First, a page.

"It's not the intent of the /*Dogwood Festival*/ to be involved in a controversy like this," former mayor Bill Hurley said.
Hurley is known as the Father of the Dogwood Festival. In 1982, Hurley started the festival after proclaiming /*Fayetteville*/ the /*City of Dogwoods*/.
The former mayor cringed Monday night when he saw City Hall packed with church leaders condemning the festival for not allowing them to set up religious booths.
"If a few churches do come in and they want to promote their church and promote Jesus Christ, well that's fine," Hurley said. "But the problem is all the churches would feel they would have to do the same thing to compete with other churches."
Hurley says the Dogwood Festival was supposed to be a way to help change Fayetteville's negative image as a military town swamped with topless bars.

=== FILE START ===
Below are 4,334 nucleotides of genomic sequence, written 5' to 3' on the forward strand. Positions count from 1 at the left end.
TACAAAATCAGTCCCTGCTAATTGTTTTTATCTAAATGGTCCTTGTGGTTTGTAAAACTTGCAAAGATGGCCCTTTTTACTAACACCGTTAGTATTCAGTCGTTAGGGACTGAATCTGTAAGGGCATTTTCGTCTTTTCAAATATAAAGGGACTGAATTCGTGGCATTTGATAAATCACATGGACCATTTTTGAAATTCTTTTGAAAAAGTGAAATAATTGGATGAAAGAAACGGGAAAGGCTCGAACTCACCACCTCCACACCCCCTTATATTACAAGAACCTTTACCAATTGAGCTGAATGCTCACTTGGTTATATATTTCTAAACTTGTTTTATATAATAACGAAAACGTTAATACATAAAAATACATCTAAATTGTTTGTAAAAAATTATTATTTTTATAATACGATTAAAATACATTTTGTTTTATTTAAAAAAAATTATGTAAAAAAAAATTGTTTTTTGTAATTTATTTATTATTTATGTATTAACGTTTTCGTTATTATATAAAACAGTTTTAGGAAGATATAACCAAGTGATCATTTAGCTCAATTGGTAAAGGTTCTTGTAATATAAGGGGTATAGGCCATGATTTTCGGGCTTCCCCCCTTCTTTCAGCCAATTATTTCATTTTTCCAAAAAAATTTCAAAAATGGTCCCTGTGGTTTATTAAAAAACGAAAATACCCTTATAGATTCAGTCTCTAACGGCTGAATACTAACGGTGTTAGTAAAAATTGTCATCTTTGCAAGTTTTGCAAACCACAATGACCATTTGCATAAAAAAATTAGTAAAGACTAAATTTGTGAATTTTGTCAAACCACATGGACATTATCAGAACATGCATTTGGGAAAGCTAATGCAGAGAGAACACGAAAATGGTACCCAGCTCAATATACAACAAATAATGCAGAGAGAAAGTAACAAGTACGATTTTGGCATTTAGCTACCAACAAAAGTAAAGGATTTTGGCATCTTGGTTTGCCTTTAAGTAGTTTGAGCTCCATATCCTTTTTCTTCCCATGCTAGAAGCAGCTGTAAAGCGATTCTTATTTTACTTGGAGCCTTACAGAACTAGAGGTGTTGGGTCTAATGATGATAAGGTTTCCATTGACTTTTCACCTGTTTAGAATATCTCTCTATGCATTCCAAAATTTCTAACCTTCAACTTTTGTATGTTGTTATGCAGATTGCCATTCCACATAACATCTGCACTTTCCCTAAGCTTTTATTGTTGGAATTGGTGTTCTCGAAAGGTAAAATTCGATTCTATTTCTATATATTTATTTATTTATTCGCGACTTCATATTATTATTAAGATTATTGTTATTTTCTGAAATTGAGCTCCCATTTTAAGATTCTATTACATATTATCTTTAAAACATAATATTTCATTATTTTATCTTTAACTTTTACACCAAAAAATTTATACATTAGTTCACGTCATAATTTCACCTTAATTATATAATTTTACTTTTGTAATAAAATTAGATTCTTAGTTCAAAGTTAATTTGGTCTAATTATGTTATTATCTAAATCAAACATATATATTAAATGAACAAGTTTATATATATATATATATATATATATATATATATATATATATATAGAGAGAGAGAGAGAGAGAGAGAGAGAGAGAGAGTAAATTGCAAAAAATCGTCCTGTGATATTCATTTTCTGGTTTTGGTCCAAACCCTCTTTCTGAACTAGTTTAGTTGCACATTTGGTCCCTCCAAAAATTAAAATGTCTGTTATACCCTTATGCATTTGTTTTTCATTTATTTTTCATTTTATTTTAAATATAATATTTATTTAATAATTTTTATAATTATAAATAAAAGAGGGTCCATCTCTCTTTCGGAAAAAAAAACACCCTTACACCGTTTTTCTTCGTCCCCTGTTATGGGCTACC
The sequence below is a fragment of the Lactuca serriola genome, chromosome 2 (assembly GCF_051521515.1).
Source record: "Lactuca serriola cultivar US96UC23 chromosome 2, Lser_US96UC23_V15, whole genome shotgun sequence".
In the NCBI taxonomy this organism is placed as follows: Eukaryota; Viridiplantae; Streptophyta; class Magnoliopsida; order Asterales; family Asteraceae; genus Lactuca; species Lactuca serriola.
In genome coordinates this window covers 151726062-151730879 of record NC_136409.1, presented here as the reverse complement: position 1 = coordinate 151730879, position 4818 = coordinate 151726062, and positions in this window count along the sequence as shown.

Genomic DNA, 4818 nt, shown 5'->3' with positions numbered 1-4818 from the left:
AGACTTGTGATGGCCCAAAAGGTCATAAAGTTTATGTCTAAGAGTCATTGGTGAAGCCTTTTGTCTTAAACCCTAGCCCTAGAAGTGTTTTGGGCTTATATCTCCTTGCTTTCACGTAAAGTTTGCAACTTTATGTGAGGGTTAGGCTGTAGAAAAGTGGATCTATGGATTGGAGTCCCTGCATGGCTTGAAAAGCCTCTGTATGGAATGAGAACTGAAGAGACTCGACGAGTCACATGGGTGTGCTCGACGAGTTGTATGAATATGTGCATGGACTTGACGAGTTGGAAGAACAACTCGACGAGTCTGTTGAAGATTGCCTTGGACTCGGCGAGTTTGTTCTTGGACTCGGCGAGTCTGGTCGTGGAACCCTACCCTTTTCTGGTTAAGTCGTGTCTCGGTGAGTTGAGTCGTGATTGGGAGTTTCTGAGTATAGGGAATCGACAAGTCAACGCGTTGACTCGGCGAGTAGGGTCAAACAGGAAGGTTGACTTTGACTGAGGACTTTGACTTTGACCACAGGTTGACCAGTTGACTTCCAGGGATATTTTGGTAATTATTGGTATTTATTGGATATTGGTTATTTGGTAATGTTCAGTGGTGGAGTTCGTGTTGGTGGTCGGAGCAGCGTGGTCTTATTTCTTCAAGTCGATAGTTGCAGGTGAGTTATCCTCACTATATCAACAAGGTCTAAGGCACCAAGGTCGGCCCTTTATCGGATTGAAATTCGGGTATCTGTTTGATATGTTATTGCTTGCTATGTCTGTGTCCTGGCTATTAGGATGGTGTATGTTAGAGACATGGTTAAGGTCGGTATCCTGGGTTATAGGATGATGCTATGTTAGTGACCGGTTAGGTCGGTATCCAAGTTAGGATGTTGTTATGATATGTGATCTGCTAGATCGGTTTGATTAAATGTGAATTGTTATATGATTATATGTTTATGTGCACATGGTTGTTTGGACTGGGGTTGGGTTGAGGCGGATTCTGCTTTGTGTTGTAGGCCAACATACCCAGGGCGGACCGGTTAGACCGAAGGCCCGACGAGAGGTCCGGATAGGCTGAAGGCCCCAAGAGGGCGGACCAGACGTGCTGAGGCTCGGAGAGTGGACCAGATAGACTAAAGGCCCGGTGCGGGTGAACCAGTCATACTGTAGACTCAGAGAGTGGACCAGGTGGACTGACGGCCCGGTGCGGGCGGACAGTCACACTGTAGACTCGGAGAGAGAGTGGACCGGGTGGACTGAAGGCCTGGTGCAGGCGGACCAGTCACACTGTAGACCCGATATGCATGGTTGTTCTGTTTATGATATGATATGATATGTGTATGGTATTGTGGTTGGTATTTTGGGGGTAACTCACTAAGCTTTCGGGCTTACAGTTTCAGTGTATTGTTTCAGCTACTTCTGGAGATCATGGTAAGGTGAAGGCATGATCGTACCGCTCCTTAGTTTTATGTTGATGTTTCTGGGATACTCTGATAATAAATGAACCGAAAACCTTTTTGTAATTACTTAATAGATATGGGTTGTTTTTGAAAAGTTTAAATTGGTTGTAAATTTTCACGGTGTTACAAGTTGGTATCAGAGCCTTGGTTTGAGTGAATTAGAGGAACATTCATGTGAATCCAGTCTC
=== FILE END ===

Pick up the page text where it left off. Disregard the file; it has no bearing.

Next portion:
"It's an event which people can bring their families and come downtown and eat and meet friends, [it's]sort of a reunion," the former mayor said.
However, church leaders see it as an opportunity to spread the gospel.
Last year's festival attracted more than 160,000 people. Church leaders had threatened to boycott this year's event but after last night's meeting, they've softened their tone.
"We'll have to reevaluate," Michael Fletcher of the Manna Church said. "I'm hoping that wiser minds will prevail and the board will sit down and decide that next year they're going to frame a different policy."
The Dogwood Festival will go on without church and political booths. Organizers hope the community continues to support what's become one of the city's premiere events.